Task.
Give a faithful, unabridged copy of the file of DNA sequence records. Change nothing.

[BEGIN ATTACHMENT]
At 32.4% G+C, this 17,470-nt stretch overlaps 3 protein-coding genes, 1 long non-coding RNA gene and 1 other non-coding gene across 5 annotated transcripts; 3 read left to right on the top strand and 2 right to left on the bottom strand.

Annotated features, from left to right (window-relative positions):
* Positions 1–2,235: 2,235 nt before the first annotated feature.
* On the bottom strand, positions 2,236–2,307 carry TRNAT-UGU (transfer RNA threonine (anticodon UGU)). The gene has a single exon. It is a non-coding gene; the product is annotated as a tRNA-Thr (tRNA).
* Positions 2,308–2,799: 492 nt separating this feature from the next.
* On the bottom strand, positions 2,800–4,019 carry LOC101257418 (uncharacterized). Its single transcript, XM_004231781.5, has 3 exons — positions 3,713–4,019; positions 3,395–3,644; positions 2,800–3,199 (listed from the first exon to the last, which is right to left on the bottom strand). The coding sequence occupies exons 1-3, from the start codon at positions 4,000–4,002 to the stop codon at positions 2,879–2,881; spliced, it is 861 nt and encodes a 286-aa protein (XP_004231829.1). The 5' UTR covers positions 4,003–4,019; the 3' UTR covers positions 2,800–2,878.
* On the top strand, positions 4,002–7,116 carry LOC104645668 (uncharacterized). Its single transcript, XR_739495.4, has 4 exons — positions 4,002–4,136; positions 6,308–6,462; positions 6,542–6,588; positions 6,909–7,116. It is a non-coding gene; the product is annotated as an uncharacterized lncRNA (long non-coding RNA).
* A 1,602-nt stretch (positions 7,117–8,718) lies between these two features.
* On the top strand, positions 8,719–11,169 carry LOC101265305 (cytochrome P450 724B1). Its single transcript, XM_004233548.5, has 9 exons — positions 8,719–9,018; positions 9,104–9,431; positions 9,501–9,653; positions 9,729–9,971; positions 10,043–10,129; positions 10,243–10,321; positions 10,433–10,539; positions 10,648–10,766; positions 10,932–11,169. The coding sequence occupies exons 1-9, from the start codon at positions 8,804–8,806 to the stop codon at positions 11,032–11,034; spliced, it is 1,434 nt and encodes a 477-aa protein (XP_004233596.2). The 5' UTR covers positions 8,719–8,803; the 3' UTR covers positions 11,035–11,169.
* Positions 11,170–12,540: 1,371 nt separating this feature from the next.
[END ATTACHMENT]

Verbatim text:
At 32.4% G+C, this 17,470-nt stretch overlaps 3 protein-coding genes, 1 long non-coding RNA gene and 1 other non-coding gene across 5 annotated transcripts; 3 read left to right on the top strand and 2 right to left on the bottom strand.

Annotated features, from left to right (window-relative positions):
* Positions 1–2,235: 2,235 nt before the first annotated feature.
* On the bottom strand, positions 2,236–2,307 carry TRNAT-UGU (transfer RNA threonine (anticodon UGU)). The gene has a single exon. It is a non-coding gene; the product is annotated as a tRNA-Thr (tRNA).
* Positions 2,308–2,799: 492 nt separating this feature from the next.
* On the bottom strand, positions 2,800–4,019 carry LOC101257418 (uncharacterized). Its single transcript, XM_004231781.5, has 3 exons — positions 3,713–4,019; positions 3,395–3,644; positions 2,800–3,199 (listed from the first exon to the last, which is right to left on the bottom strand). The coding sequence occupies exons 1-3, from the start codon at positions 4,000–4,002 to the stop codon at positions 2,879–2,881; spliced, it is 861 nt and encodes a 286-aa protein (XP_004231829.1). The 5' UTR covers positions 4,003–4,019; the 3' UTR covers positions 2,800–2,878.
* On the top strand, positions 4,002–7,116 carry LOC104645668 (uncharacterized). Its single transcript, XR_739495.4, has 4 exons — positions 4,002–4,136; positions 6,308–6,462; positions 6,542–6,588; positions 6,909–7,116. It is a non-coding gene; the product is annotated as an uncharacterized lncRNA (long non-coding RNA).
* A 1,602-nt stretch (positions 7,117–8,718) lies between these two features.
* On the top strand, positions 8,719–11,169 carry LOC101265305 (cytochrome P450 724B1). Its single transcript, XM_004233548.5, has 9 exons — positions 8,719–9,018; positions 9,104–9,431; positions 9,501–9,653; positions 9,729–9,971; positions 10,043–10,129; positions 10,243–10,321; positions 10,433–10,539; positions 10,648–10,766; positions 10,932–11,169. The coding sequence occupies exons 1-9, from the start codon at positions 8,804–8,806 to the stop codon at positions 11,032–11,034; spliced, it is 1,434 nt and encodes a 477-aa protein (XP_004233596.2). The 5' UTR covers positions 8,719–8,803; the 3' UTR covers positions 11,035–11,169.
* Positions 11,170–12,540: 1,371 nt separating this feature from the next.